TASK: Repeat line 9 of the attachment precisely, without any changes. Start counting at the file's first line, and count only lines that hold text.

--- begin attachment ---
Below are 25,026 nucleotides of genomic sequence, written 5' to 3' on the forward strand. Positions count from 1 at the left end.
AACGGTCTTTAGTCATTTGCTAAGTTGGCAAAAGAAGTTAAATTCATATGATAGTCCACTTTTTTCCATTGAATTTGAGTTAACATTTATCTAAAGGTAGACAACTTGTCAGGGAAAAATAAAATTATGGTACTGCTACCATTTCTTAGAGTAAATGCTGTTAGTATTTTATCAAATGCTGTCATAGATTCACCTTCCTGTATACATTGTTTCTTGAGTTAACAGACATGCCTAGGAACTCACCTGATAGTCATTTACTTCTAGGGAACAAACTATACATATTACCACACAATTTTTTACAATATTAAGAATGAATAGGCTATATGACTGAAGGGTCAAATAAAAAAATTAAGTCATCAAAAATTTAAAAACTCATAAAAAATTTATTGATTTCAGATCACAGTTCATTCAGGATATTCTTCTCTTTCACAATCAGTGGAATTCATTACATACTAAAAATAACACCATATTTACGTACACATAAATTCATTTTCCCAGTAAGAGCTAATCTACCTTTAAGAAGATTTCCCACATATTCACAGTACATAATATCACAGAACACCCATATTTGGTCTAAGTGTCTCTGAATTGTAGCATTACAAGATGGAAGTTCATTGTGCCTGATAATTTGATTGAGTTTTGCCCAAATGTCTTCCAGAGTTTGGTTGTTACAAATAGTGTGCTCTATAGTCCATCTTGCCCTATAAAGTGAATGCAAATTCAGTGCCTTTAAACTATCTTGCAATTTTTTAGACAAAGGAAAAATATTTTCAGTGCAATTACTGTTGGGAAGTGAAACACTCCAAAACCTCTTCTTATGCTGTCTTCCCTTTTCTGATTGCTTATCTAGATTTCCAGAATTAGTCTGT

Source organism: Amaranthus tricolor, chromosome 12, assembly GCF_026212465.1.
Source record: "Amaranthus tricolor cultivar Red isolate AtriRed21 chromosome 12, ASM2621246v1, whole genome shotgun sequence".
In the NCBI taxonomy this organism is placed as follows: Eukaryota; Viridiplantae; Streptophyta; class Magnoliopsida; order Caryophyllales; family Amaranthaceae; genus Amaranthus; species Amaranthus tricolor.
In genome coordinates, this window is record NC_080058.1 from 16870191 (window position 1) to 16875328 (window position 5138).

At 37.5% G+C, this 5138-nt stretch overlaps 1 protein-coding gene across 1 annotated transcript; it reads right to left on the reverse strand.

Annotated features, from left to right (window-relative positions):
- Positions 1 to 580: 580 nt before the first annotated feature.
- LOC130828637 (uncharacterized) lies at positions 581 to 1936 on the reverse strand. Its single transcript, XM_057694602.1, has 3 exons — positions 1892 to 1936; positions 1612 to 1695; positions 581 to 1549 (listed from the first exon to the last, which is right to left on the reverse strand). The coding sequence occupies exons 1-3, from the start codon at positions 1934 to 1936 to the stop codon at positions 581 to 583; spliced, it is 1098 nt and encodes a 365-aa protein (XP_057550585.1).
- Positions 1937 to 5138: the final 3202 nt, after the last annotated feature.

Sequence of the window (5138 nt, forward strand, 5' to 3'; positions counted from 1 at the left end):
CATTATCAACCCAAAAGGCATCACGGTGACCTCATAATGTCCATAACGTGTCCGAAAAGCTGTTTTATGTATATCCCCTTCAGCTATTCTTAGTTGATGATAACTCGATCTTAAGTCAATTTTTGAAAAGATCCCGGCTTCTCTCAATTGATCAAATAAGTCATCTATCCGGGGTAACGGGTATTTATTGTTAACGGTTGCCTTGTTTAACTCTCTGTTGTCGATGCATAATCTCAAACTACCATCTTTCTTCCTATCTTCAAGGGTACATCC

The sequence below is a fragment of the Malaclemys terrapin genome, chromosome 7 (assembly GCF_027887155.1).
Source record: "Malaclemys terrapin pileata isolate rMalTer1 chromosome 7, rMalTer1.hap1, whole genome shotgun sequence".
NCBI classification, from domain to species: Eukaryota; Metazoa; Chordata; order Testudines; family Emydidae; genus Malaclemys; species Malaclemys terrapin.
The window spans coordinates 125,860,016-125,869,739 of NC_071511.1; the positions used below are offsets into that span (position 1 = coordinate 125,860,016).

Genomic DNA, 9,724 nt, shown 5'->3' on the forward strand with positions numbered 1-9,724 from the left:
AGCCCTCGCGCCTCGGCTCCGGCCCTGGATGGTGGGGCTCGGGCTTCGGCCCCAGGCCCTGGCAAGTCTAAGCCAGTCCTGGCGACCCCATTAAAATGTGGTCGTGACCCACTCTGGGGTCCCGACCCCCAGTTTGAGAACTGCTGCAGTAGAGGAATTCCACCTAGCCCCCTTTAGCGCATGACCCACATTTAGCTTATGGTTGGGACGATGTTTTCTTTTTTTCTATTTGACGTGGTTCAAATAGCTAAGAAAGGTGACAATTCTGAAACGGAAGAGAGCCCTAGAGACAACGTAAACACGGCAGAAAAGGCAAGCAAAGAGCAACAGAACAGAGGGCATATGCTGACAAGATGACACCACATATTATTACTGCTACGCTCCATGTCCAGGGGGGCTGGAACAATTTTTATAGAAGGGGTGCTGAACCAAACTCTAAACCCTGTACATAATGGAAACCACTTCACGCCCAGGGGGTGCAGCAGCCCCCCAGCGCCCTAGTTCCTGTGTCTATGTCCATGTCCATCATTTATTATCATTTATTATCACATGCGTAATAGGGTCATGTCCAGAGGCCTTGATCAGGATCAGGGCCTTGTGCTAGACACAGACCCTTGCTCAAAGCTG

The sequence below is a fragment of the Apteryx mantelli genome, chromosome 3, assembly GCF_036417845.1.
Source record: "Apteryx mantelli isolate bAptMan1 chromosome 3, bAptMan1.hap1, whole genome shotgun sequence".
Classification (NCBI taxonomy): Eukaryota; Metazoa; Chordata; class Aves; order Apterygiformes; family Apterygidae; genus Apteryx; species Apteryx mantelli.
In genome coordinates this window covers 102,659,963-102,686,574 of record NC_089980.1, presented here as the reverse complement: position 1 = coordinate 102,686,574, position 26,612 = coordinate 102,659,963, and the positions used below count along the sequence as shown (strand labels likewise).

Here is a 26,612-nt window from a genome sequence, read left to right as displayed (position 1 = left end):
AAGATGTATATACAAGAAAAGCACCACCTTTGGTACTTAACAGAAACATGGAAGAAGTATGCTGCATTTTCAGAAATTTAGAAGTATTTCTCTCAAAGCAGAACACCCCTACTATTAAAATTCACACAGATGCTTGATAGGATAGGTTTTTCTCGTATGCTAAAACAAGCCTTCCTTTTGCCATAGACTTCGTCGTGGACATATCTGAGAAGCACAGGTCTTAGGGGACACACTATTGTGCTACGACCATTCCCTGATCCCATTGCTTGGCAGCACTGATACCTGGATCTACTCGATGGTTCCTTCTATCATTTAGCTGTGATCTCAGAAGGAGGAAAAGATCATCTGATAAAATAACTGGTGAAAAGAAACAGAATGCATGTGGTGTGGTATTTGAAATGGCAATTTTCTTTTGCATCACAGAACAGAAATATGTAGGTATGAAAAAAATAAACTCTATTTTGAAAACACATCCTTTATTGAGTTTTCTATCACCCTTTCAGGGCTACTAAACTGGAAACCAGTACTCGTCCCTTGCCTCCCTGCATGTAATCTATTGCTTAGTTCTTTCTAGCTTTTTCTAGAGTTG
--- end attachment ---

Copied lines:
- Positions 1 to 580: 580 nt before the first annotated feature.